• Pretext attack: A target is manipulated into divulging personal information under false pretenses. 
  • Phishing: A threat actor utilizes a spoofed message to trick a target into revealing personal information. 

As a precautionary measure, family offices may want to consider performing a cybersecurity assessment to get a holistic view of potential risk. When there are data security concerns specific to a family member, consider a threat intelligence investigation to identify sources of exposure. If the family member is a key member of the family office enterprise, we recommend widening the scope of the investigation to include immediate and extended family members, as personal information is often exposed through innocent third parties.  

The investigation should consider assessing open sources, such as social media, news platforms, people-search websites, location services, and public records. Searches should also extend to closed sources of information, including dark web marketplaces, underground forums and chatrooms, and other non-indexed web content.  

Sensitive data exposure vulnerability 

Threat actors are always on the hunt for personal information. In our experience working with family offices, personal information of family members can often be obtained simply by searching online for:

  • Current and past addresses
  • Full names, nicknames, and birthdates  
  • Education history and current attendance 
  • Job history 
  • Social media accounts
  • Public storage accounts  

It can become especially cumbersome to keep the above data safe, especially when you consider the role mobile devices and social media play in our lives. Keep in mind that many platforms make a profit from sharing your information. 

What can family offices do to protect personal information from getting in the wrong hands? Practice good cyber hygiene by regularly performing: 

  • Data monitoring—Conduct an inventory audit of each family member’s personal and affiliate information available on open and closed sources.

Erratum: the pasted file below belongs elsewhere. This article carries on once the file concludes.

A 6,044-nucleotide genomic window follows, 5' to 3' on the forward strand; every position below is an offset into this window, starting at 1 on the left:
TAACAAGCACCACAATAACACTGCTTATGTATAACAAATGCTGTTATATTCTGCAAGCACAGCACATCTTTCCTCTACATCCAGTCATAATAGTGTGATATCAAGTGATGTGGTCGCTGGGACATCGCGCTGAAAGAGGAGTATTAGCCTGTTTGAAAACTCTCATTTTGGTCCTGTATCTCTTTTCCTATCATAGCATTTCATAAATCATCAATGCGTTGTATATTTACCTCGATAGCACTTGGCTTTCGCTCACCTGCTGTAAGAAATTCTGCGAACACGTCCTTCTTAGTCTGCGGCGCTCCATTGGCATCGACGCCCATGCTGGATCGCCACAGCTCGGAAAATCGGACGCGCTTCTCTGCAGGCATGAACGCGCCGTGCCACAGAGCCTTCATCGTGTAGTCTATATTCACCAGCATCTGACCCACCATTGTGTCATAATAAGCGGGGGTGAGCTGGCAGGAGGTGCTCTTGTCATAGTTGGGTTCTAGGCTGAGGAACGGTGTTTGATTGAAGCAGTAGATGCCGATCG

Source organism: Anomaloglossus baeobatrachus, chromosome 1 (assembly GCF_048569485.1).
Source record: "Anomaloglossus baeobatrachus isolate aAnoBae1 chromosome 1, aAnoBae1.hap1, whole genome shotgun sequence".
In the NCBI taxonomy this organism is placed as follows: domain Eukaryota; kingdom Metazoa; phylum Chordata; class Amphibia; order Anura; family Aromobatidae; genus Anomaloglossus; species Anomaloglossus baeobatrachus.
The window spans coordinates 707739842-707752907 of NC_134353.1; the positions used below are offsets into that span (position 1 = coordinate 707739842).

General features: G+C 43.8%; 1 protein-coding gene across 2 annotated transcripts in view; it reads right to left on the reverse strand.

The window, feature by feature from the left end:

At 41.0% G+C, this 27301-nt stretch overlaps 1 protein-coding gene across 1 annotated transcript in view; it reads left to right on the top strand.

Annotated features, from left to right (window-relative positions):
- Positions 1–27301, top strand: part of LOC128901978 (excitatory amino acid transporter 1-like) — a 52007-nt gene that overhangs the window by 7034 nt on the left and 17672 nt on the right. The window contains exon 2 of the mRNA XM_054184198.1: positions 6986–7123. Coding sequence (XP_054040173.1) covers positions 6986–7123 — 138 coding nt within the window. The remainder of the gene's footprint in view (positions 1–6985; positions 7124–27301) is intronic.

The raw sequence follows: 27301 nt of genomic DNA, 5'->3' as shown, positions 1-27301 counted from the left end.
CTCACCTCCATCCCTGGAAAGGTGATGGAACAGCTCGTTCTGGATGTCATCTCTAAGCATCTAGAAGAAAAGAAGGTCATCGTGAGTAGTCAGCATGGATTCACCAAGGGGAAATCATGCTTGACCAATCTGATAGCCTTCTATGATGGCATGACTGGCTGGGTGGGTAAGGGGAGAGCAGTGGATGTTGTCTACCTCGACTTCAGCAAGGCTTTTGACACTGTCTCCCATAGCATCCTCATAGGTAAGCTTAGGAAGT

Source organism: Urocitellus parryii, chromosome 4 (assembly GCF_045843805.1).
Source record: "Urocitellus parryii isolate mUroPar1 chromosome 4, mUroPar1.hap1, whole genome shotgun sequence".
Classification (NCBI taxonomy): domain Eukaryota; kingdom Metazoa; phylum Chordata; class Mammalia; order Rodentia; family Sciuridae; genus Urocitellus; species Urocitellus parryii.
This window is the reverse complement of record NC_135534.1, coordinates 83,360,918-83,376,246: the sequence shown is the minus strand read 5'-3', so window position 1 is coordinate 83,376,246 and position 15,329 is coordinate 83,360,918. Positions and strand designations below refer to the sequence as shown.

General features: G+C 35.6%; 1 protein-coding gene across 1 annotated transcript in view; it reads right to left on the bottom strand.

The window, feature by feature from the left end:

• Data takedowns—Request to remove personal information exposed on open-source websites. 
  • Security controls review—Work with family members to prevent unnecessary information exposure and implement security controls for social media accounts. 
  • Training—Provide awareness training, including phishing exercises, to help educate staff and family members on how to protect their data.  

While there are simple steps that family offices can take to safeguard sensitive information, RSM can help take them further by designing and executing a holistic cybersecurity strategy to effectively manage risk across the family enterprise. This strategy may consist of multiple measures, including general cybersecurity assessments and forensic analyses that evaluate the integrity of systems such as internal and external communications, billing and payment systems, integrated technology, and third-party relationships. Taking proactive security measures that consider users, devices, networks, and data is the best defense against becoming another cyberattack statistic.

RSM contributors

  • Rob West
  • Maddie Lazas
    Senior Associate